Sunday, I took the day off. I went to the east side of downtown and did a bit of a brewery crawl, enjoying a few flights and a few pints. It was a beautiful day to sit outside and drink beer and not worry about anything. I had a great day of it and even stumbled across a branch of Gus’ World Famous Fried Chicken, my absolute favorite and a nice way to cap off a relaxing day.
Monday I went to explore wonderful Rickwood Field, the oldest professional baseball stadium in the country. It was home to the Birmingham Barons from Opening Day on August 18th, 1910 all the way until 1987. It was also home to the Negro Leagues’ Birmingham Black Barons from 1920-1960, the team which started the career of the great Willie Mays, and was the second team Satchel Paige played for in his long career. The Barons still play one game a year at Rickwood Field, but today it mainly hosts high school teams and adult league teams. The manager told me they also host weddings and corporate events as well. Scenes from the movies Cobb, 42 and Soul of the Game were all filmed at the stadium. I really loved my visit to this piece of history and would definitely recommend you check it out if you’re ever in Birmingham. See my full post on Rickwood Field HERE.
After a great morning at Rickwood Field, I got some work done and then hit the road and headed north and west towards Bankhead National Forest. I got there late in the afternoon, so pulled into Corinth Recreation Area and got a campsite right near Lake Lewis Smith. I took my chair down to the lake and enjoyed sitting in the still evening as the sun dipped behind the trees and dusk settled over the lake. As it got dark, I headed back to my van and did some writing for my next podcast and then got a good night’s sleep with only the sounds of the woods keeping me company.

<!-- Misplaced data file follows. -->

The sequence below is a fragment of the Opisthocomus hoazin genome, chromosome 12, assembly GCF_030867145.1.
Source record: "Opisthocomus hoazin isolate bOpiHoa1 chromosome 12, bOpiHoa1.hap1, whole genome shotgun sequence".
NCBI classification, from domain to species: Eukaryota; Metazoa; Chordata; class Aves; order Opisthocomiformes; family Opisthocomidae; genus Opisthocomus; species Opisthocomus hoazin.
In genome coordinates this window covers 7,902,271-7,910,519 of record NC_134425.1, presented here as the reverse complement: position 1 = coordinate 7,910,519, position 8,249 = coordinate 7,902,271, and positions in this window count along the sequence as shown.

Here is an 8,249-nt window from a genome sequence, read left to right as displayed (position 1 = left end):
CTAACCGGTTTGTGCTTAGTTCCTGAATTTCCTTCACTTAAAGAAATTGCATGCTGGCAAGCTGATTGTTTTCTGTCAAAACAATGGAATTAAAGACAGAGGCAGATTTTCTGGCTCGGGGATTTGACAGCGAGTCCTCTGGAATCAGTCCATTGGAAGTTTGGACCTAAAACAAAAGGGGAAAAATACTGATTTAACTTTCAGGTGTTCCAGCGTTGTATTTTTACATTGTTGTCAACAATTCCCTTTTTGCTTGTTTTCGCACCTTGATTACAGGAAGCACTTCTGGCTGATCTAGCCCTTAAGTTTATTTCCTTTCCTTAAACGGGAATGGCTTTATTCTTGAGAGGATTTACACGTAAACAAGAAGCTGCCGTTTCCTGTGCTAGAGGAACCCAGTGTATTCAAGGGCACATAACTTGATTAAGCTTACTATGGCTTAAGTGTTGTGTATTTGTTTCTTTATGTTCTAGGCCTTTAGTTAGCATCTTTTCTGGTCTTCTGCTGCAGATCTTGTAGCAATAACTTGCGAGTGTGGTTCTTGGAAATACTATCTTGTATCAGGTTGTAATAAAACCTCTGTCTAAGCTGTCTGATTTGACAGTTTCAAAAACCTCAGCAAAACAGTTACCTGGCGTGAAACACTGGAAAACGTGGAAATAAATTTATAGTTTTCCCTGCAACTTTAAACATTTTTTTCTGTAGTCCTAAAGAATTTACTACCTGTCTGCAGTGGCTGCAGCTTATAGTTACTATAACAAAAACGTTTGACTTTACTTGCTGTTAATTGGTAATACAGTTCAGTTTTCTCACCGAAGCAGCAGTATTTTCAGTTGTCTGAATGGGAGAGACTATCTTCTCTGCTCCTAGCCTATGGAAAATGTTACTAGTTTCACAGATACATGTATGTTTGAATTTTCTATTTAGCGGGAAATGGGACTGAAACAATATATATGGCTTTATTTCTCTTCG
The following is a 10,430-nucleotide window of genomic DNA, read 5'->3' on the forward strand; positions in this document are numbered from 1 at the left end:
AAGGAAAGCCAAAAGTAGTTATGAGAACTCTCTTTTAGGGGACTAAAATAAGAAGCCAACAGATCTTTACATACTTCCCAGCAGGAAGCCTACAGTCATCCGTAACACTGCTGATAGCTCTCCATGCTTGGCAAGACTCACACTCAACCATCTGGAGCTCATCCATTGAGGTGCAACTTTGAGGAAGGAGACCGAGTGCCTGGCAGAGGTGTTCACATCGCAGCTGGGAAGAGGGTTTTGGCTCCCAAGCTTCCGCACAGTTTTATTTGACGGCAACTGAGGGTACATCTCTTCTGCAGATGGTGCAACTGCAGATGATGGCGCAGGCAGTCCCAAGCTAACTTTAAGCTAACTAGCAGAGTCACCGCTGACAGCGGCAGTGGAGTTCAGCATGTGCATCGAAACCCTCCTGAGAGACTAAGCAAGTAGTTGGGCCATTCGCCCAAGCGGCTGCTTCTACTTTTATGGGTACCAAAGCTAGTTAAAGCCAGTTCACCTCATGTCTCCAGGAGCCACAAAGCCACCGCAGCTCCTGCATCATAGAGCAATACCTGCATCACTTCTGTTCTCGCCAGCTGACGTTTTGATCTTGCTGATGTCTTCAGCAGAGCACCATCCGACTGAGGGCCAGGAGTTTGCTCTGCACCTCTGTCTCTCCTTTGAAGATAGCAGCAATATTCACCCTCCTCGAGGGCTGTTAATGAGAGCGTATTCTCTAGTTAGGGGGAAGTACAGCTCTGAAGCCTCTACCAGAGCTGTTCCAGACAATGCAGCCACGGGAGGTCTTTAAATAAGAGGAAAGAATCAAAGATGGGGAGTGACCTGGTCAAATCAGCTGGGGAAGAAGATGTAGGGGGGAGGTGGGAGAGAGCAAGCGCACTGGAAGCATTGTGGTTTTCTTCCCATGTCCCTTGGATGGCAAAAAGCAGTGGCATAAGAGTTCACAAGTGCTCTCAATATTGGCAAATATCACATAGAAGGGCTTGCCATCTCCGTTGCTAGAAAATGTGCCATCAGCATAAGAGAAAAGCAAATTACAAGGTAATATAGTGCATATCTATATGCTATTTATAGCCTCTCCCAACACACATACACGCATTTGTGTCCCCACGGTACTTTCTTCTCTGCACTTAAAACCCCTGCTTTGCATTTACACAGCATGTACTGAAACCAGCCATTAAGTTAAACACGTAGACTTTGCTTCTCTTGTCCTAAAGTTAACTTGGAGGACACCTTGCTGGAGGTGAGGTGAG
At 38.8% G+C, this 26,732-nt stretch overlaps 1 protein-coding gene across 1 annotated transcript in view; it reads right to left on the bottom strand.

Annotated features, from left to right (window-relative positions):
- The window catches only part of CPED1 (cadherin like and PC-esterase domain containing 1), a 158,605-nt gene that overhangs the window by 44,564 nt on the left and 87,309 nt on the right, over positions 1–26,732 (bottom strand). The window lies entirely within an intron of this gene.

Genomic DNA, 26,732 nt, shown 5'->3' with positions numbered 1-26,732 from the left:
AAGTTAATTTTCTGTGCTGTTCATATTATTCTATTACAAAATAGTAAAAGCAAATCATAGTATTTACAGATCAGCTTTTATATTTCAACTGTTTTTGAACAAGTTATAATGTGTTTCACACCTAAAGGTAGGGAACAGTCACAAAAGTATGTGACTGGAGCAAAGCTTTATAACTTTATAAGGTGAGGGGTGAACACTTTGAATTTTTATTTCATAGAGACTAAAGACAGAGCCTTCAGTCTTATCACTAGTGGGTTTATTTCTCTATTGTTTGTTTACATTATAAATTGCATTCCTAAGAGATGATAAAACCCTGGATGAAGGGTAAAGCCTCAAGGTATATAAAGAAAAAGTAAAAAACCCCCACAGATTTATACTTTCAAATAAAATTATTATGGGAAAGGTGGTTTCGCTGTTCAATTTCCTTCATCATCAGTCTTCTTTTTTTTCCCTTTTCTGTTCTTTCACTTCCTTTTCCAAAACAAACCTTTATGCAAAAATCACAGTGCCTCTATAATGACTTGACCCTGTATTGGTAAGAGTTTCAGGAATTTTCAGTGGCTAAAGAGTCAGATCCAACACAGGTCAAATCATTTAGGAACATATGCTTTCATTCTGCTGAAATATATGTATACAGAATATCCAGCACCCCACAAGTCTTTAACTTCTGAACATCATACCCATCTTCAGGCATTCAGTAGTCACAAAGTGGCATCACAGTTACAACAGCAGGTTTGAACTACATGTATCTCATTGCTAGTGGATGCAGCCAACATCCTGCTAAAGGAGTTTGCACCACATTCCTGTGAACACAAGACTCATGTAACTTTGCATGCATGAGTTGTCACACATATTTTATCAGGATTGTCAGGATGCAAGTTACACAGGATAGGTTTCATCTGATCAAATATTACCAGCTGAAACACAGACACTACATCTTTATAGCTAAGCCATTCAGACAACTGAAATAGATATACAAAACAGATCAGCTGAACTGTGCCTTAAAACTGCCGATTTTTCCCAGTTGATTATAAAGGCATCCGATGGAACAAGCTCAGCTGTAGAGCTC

I slept really well and got up early to have my coffee by the lake and read for a few minutes before heading out. I stopped into the ranger’s office for some maps and information and then headed out to hit the trails in the park. I enjoyed a nice easy hike out to beautiful Sougahoagdee Falls, and then drove around and visited Kinlock Falls as well. The road out to Kinlock was not as smooth and easy as I had been led to believe, and we rattled around a lot over the rocks, but it was still nice to be back in waterfall country. By that time the day was wearing on a bit, and while I wanted to get to Parker Falls as well, I wanted to get to Muscle Shoals before dark so I gave it a pass.
I headed into Muscle Shoals about 5:30 p.m. and got to the wonderful library here in time to get some work done before it closed at 7. Then I grabbed some dinner and made some phone calls before hitting the sack.
This morning I’ve come to the library again to get this done and some other work which I’m just falling too far behind on. I’m looking forward to being a little more caught up by the end of the day. If I can get out to see them today, I really want to check out Fame and Muscle Shoals studios and the Alabama Music Hall of Fame, but if not I’ll see them tomorrow. From here I’m headed east to Huntsville for the weekend, then south to Gadsen before zagging back into the far northeast of the state, where I will complete my Alabama journey. It’s been great so far, and I’m looking forward to a little more history and a lot more outdoor adventures before I head home. I will be somewhere in northeast Alabama at this time next week and I’m looking forward to what I have planned in the days ahead. I hope you’ll come back again next week and see what I’ve been up to. Until then though, enjoy a week of spring weather and go for a nice walk to enjoy it. You’ll be glad you did. Thanks, as always, for reading and I’ll see you right back here next week.